Transnational Graduate Studies: designing the virtual seminar
Norman Vaughan, Mount Royal College, Canada ; Michael Power, Laval University, Canada
E-Learn: World Conference on E-Learning in Corporate, Government, Healthcare, and Higher Education, in Vancouver, Canada ISBN 978-1-880094-76-1 Publisher: Association for the Advancement of Computing in Education (AACE), San Diego, CA
Given the crucial role played by universities in a knowledge-based society, understanding how and under what conditions e-learning (used synonymously with online learning or OL) can improve access to graduate studies is of the highest importance to today’s growing global economy. Over the past decade, phenomenal advances have been made in the application of communication and information technologies to support student learning in higher education. Yet, in proportion to overall provision of higher education, the use of technology by faculty for graduate-level e-learning has been minimal, especially among regular faculty. This paper presents initial data from pilot studies underway in two Canadian universities as well as an emerging network of researchers interested in the role of instructionally-designed e-learning in higher education.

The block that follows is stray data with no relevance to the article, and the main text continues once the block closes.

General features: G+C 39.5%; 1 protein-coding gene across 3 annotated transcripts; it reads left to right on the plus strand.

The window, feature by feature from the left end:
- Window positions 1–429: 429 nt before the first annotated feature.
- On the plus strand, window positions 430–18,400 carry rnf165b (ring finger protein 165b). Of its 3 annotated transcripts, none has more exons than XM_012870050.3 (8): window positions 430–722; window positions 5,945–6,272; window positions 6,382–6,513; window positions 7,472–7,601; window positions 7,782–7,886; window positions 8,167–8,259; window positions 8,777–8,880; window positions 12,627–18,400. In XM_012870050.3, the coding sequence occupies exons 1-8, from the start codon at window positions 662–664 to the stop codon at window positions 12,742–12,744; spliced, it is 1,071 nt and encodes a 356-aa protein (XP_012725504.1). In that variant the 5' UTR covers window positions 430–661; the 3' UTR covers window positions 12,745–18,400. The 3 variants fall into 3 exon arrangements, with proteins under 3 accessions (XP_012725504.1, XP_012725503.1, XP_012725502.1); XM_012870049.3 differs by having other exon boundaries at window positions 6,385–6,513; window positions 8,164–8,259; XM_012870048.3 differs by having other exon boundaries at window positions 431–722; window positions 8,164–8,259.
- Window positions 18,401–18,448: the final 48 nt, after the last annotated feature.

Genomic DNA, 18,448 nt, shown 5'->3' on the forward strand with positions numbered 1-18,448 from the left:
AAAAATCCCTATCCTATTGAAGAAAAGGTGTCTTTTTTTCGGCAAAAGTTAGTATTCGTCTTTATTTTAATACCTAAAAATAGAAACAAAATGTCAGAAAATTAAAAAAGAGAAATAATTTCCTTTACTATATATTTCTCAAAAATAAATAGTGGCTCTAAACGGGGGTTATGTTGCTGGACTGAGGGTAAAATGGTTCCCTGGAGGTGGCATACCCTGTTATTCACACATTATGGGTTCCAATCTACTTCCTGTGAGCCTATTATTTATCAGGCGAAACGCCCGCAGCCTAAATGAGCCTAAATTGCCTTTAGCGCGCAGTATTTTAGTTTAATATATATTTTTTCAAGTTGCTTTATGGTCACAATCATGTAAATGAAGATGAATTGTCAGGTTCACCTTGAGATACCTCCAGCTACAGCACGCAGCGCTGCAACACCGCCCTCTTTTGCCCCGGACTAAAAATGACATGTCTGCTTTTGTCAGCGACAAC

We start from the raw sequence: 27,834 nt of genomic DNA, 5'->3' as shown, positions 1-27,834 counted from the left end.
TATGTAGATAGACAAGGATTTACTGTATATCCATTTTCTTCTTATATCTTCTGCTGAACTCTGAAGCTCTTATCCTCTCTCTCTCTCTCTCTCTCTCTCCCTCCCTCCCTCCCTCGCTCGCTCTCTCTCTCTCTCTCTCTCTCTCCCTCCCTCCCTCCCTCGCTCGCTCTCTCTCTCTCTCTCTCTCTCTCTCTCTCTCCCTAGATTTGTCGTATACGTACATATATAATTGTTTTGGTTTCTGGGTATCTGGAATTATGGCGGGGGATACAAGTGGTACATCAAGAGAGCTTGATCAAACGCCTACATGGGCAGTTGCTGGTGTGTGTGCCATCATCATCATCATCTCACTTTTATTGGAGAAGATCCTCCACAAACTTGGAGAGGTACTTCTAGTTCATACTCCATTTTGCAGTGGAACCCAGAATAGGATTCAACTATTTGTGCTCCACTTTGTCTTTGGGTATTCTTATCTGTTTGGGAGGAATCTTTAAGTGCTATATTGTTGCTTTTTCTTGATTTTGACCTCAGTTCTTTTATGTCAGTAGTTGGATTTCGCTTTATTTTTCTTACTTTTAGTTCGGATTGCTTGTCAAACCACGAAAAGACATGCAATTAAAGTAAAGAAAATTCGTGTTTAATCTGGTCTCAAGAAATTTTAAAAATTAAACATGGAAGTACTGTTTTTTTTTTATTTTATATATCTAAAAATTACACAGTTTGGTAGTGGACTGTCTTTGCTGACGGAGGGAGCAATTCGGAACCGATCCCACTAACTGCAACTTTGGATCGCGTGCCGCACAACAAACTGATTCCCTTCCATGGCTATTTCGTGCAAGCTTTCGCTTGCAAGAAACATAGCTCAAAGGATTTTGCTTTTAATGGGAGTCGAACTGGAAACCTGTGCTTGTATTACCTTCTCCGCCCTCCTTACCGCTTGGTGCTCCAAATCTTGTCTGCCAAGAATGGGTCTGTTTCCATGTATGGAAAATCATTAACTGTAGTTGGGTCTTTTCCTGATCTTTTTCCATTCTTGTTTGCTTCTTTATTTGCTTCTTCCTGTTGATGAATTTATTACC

Vaughan, N. & Power, M. (2009). Transnational Graduate Studies: designing the virtual seminar. In T. Bastiaens, J. Dron & C. Xin (Eds.), Proceedings of E-Learn 2009--World Conference on E-Learning in Corporate, Government, Healthcare, and Higher Education (pp. 3207-3214). Vancouver, Canada: Association for the Advancement of Computing in Education (AACE).
© 2009 Association for the Advancement of Computing in Education (AACE)